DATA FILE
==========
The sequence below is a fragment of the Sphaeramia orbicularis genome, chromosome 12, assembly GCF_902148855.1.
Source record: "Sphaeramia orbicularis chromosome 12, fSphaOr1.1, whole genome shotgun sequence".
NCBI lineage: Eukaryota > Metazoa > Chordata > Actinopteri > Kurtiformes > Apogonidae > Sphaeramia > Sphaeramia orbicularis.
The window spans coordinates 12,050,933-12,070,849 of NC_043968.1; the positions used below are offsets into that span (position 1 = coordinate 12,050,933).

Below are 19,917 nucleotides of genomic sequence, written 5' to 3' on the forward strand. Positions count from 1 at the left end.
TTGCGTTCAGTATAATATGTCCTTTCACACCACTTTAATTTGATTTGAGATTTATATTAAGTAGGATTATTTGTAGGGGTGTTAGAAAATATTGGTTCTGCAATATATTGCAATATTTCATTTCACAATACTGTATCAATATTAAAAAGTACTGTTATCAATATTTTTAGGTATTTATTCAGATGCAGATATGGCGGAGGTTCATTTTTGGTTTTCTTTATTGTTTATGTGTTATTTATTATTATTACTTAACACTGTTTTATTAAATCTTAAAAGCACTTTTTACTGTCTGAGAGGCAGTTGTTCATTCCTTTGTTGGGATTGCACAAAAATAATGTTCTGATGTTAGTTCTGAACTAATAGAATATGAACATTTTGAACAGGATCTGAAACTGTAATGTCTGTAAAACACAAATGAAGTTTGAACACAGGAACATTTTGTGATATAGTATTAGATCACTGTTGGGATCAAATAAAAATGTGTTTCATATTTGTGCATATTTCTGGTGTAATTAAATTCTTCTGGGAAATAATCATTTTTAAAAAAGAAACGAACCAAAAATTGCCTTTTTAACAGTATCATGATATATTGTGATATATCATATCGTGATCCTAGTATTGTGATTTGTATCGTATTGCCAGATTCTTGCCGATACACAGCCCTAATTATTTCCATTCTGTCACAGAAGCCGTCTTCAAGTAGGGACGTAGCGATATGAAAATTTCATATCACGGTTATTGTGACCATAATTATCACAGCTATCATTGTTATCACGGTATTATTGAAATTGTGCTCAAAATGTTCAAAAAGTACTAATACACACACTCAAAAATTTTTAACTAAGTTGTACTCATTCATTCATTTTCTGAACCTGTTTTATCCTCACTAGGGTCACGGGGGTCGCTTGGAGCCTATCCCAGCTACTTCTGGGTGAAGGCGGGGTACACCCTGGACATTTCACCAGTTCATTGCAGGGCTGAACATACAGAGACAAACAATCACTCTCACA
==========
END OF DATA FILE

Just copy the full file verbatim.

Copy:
The sequence below is a fragment of the Sphaeramia orbicularis genome, chromosome 12, assembly GCF_902148855.1.
Source record: "Sphaeramia orbicularis chromosome 12, fSphaOr1.1, whole genome shotgun sequence".
NCBI lineage: Eukaryota > Metazoa > Chordata > Actinopteri > Kurtiformes > Apogonidae > Sphaeramia > Sphaeramia orbicularis.
The window spans coordinates 12,050,933-12,070,849 of NC_043968.1; the positions used below are offsets into that span (position 1 = coordinate 12,050,933).

Below are 19,917 nucleotides of genomic sequence, written 5' to 3' on the forward strand. Positions count from 1 at the left end.
TTGCGTTCAGTATAATATGTCCTTTCACACCACTTTAATTTGATTTGAGATTTATATTAAGTAGGATTATTTGTAGGGGTGTTAGAAAATATTGGTTCTGCAATATATTGCAATATTTCATTTCACAATACTGTATCAATATTAAAAAGTACTGTTATCAATATTTTTAGGTATTTATTCAGATGCAGATATGGCGGAGGTTCATTTTTGGTTTTCTTTATTGTTTATGTGTTATTTATTATTATTACTTAACACTGTTTTATTAAATCTTAAAAGCACTTTTTACTGTCTGAGAGGCAGTTGTTCATTCCTTTGTTGGGATTGCACAAAAATAATGTTCTGATGTTAGTTCTGAACTAATAGAATATGAACATTTTGAACAGGATCTGAAACTGTAATGTCTGTAAAACACAAATGAAGTTTGAACACAGGAACATTTTGTGATATAGTATTAGATCACTGTTGGGATCAAATAAAAATGTGTTTCATATTTGTGCATATTTCTGGTGTAATTAAATTCTTCTGGGAAATAATCATTTTTAAAAAAGAAACGAACCAAAAATTGCCTTTTTAACAGTATCATGATATATTGTGATATATCATATCGTGATCCTAGTATTGTGATTTGTATCGTATTGCCAGATTCTTGCCGATACACAGCCCTAATTATTTCCATTCTGTCACAGAAGCCGTCTTCAAGTAGGGACGTAGCGATATGAAAATTTCATATCACGGTTATTGTGACCATAATTATCACAGCTATCATTGTTATCACGGTATTATTGAAATTGTGCTCAAAATGTTCAAAAAGTACTAATACACACACTCAAAAATTTTTAACTAAGTTGTACTCATTCATTCATTTTCTGAACCTGTTTTATCCTCACTAGGGTCACGGGGGTCGCTTGGAGCCTATCCCAGCTACTTCTGGGTGAAGGCGGGGTACACCCTGGACATTTCACCAGTTCATTGCAGGGCTGAACATACAGAGACAAACAATCACTCTCACA